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William Kristol argues that Trump’s unpopularity among the young constitutes a reason to abandon him, so that fresh faces and young voices may embody conservatism. The surprisingly strong performance of Jeremy Corbyn—long thought a socialist relic—in the recent UK election would seem to add urgency to Kristol’s argument. There may be many good reasons to oppose Trump, but this is not one of them. Conservatism’s problems with the young predate Trump, and the young have not shown much interest in the allegedly fresh Republican faces that ran for president in 2016. Progress doesn’t start with distancing ourselves from Trump. Progress starts with recognizing that nothing is working.

Trump in 2016 was not an especially weak general election performer among young votes. Despite a slogan (“Make America Great Again”) that targeted oldster nostalgia and irritated young nonwhites whose ancestors were either in some other country or barred from voting in this one when America was allegedly great—and despite his stranger-than-fiction gaffes and scandals, Trump did almost exactly as well as Romney had among young voters. It was the Democrats who slightly lost ground among the young. Trump lost the young decisively, but the problem had been at least as bad when the Republican establishment had the candidate it wanted.

A more interesting picture emerged in the primaries. Trump was challenged by two young, dynamic, hyperarticulate conservatives. It is interesting to see how these two men in their forties did with the young, compared to the seventy-year-old Trump and the even older Bernie Sanders.

Ted Cruz’s primary voters were fairly stable across age lines. Despite being almost a quarter-century younger than Trump, Cruz consistently lost young voters (and every other age group) to the older man.

Even more interesting is the comparison of Cruz to Bernie Sanders. Cruz is almost thirty years younger than Sanders—a huge advantage in the fresh-face department. And both are confrontational conviction politicians who like making speeches and have few legislative accomplishments. But in truth, the rhetorical styles of Sanders and Cruz could not be more different. Sanders talks about people’s real economic problems. If you wonder how you will pay for college, or how you will get health care if you get laid off, Sanders has answers. Taken together, Sanders’s many promises are financially ruinous (nor does that exhaust the problems with Bernie). But Sanders speaks the language of everyday economic anxiety.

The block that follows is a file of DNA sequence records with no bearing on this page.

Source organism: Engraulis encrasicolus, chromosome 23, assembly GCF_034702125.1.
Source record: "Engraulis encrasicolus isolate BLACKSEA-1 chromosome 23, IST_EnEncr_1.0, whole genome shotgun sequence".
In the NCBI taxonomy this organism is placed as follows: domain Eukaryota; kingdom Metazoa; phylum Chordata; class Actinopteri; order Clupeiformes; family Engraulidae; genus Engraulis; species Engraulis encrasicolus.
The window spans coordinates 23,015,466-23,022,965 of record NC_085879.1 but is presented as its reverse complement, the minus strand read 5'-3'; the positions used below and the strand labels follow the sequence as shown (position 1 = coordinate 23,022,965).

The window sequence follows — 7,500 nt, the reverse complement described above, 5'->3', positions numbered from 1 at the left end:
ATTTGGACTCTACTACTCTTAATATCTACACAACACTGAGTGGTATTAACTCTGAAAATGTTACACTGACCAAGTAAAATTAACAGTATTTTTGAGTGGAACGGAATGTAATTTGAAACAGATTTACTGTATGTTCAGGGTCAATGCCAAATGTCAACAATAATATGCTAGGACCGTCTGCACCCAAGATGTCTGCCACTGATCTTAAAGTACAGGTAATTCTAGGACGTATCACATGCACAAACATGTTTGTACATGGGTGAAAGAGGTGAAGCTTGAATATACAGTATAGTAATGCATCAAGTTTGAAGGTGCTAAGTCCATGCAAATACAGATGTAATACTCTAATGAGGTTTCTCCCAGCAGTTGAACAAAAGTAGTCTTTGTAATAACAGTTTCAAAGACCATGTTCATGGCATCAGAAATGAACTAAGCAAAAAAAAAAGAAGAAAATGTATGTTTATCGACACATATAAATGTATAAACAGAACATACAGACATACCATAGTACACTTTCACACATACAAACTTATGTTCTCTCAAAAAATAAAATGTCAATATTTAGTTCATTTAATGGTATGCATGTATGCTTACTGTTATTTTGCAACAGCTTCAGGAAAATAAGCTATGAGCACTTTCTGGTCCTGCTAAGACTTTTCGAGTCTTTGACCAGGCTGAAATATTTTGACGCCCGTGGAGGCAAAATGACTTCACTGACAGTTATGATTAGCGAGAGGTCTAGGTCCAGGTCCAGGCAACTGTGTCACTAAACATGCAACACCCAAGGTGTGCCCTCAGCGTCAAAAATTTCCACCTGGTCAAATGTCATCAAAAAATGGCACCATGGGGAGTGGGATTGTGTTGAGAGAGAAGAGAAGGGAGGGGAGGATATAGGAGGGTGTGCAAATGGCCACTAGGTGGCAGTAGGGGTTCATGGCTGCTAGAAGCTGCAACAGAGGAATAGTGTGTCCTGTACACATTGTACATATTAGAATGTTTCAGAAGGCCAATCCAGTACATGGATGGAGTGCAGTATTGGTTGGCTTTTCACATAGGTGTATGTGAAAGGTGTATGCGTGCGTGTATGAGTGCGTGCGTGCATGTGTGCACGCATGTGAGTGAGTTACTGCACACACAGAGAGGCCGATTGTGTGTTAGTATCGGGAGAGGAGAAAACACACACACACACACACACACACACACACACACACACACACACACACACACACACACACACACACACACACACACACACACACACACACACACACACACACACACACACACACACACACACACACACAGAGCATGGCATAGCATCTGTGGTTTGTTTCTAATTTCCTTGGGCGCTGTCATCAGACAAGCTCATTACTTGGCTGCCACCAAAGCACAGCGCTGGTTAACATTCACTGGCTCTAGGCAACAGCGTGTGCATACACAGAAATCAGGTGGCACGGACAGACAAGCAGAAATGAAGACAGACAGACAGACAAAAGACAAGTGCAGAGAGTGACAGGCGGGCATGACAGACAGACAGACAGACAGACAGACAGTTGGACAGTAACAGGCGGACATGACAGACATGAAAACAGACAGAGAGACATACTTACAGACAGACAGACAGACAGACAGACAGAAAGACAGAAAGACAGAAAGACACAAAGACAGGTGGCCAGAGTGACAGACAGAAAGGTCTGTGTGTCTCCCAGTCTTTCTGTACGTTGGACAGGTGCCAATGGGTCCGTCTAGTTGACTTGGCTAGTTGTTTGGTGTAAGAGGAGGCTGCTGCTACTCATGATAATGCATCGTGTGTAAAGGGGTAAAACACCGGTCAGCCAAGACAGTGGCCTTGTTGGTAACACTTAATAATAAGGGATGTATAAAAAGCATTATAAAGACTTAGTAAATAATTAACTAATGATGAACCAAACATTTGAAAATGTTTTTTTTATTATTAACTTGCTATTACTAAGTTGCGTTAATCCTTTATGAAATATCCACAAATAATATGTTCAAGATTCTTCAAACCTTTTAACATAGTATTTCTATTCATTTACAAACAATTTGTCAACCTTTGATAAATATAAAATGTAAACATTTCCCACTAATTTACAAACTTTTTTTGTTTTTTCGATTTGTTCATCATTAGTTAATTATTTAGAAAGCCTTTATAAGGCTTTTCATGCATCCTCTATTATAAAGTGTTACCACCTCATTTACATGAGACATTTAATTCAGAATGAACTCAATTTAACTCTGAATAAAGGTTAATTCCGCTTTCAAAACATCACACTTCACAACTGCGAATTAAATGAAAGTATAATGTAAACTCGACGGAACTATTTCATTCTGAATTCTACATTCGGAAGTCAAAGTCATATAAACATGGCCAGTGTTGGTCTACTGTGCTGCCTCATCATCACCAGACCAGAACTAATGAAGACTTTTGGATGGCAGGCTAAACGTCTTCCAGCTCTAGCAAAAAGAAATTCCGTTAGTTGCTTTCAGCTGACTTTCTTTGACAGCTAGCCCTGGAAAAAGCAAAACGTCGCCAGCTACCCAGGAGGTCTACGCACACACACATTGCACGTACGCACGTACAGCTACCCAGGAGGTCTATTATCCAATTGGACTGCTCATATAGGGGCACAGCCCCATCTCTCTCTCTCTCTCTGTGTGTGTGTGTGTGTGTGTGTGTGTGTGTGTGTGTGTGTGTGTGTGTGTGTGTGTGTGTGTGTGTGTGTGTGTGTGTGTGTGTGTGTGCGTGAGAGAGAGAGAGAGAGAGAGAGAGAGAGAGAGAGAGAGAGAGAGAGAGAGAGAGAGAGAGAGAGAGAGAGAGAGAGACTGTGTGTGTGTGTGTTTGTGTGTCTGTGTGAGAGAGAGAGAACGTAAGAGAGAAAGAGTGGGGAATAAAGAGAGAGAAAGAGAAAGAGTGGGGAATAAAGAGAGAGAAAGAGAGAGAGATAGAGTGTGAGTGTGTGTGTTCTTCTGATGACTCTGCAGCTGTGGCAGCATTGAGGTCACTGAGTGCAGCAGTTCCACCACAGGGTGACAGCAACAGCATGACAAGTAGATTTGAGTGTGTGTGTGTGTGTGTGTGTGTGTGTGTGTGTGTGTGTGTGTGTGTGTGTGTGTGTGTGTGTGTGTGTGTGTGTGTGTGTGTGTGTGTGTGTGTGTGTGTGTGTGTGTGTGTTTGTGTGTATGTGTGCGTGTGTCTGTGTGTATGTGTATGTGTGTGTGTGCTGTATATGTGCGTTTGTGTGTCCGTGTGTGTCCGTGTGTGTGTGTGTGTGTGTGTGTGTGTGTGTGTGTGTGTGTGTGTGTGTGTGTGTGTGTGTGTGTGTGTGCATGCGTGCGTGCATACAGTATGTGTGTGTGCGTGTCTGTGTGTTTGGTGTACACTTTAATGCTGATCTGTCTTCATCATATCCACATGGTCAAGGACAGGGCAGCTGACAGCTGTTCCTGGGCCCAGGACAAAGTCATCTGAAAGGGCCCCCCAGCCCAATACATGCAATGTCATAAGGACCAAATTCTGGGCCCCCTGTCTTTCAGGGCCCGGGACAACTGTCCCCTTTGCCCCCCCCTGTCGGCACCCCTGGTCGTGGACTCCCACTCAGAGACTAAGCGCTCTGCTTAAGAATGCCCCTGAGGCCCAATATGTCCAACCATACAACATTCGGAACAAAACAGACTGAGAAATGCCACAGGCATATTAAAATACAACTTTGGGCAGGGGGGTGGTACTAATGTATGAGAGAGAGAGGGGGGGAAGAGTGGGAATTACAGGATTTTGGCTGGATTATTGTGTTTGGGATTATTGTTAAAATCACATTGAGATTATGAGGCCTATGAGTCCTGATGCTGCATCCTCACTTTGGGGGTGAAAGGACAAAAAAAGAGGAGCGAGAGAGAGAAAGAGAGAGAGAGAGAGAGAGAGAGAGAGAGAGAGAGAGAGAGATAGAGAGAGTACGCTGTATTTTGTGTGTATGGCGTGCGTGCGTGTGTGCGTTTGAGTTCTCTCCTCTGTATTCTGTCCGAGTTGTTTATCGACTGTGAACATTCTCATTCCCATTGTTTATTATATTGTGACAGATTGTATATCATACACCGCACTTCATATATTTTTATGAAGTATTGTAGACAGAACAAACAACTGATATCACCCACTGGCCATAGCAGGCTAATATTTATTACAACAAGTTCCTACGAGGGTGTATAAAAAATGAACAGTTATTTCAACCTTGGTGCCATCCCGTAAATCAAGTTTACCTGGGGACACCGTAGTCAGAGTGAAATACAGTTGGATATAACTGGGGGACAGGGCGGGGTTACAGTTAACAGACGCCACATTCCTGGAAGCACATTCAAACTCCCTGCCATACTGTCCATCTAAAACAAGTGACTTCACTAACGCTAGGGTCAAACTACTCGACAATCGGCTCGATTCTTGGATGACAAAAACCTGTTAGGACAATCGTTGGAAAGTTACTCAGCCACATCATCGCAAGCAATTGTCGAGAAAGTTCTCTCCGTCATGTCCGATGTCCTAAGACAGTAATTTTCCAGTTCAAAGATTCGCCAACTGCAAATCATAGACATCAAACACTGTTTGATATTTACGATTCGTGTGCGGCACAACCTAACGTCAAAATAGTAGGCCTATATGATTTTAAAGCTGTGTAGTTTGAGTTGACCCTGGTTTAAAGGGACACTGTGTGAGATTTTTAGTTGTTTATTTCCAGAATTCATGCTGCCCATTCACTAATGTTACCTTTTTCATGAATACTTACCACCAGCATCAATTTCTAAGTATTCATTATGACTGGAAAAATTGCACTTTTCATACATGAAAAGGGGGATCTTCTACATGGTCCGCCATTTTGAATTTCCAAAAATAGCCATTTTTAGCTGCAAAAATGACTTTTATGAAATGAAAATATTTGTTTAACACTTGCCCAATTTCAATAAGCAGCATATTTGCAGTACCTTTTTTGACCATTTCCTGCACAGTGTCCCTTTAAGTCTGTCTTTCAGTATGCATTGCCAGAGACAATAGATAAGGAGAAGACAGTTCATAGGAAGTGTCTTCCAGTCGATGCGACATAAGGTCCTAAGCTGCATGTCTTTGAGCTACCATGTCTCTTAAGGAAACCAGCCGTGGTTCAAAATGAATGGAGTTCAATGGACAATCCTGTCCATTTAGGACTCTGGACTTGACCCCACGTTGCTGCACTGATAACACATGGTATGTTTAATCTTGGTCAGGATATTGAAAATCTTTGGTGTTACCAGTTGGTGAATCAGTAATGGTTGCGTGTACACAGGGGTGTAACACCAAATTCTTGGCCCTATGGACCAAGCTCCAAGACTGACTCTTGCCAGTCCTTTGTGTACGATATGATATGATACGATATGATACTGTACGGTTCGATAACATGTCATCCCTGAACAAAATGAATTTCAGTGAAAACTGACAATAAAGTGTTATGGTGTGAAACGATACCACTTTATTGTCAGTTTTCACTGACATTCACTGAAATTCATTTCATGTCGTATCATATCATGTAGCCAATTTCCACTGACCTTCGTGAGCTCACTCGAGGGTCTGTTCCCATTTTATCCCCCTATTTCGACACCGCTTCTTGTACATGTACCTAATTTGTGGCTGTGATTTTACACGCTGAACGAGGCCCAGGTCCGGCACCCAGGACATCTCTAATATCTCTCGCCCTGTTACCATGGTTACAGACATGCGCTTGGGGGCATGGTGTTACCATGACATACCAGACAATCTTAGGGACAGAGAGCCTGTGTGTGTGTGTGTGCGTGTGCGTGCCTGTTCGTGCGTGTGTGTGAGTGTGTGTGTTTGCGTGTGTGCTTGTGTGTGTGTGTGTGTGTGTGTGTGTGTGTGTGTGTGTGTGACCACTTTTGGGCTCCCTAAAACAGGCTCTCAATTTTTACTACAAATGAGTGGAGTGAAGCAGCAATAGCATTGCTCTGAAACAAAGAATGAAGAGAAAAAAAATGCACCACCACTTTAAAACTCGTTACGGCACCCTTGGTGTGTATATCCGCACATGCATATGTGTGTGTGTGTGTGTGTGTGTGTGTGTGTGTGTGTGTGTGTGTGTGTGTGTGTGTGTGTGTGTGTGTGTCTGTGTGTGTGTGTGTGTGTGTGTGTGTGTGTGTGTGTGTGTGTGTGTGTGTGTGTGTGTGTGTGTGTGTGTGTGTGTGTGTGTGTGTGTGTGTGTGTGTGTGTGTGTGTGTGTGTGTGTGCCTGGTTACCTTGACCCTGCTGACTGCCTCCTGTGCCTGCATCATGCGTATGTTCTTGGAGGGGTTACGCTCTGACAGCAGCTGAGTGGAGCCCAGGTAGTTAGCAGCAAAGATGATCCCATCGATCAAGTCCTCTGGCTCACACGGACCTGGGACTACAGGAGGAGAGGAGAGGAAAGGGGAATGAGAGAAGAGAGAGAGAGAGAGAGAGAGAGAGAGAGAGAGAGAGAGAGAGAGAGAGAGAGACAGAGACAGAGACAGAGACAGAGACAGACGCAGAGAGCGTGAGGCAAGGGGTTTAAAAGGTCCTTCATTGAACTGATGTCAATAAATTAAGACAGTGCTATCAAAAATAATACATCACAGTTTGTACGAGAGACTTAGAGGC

By contrast, Cruz’s speaking style is abstract and utterly disconnected from average, unpolitical America. His Iowa Caucus victory speech was a dreadful performance, but the conception was even worse than the execution. Observant evangelical Christians heard biblical references. Small-government conservatives heard about the glorious Constitution. Everybody else heard somebody who didn’t particularly care about their problems. I never met a basically apolitical voter who could explain Cruz’s agenda. By contrast, almost everybody could tell you that Bernie was for free college and government-guaranteed health care. The relevance gap was much more important than the birth year.

The case of Marco Rubio is a little different. There were some states in which Trump’s performance among young Republican voters was worse than his overall state average. And yet, even in South Carolina, where Rubio had the support of many of the state’s most popular Republican politicians, Trump still beat Rubio among the young. You see this pattern over and over in the 2016 Republican primary exit polls. Trump isn’t always particularly popular among young Republican primary voters, but he is usually at least as popular as anyone else.

Florida, Rubio’s home state, might be the best example. Rubio did proportionately better among the young and Trump did proportionately better among the old—but Trump still beat Rubio among young voters. Meanwhile, in the Florida Democratic primary, Sanders won sixty-five percent of the young voters despite losing the state decisively overall, and despite being an elderly garden gnome from Vermont. Young Floridians voted for the old socialist and the old game show host over the young Reaganite, because the older guys had messages that resonated.

I don’t know what the answer is. My guess is that winning a larger share of younger voters will have to involve major changes in conservative policy priorities, rhetoric, and media strategy. The problem isn’t (just) Trump—and the solution isn’t an unlined face saying the same old thing.

Pete Spiliakos is a columnist for First Things.

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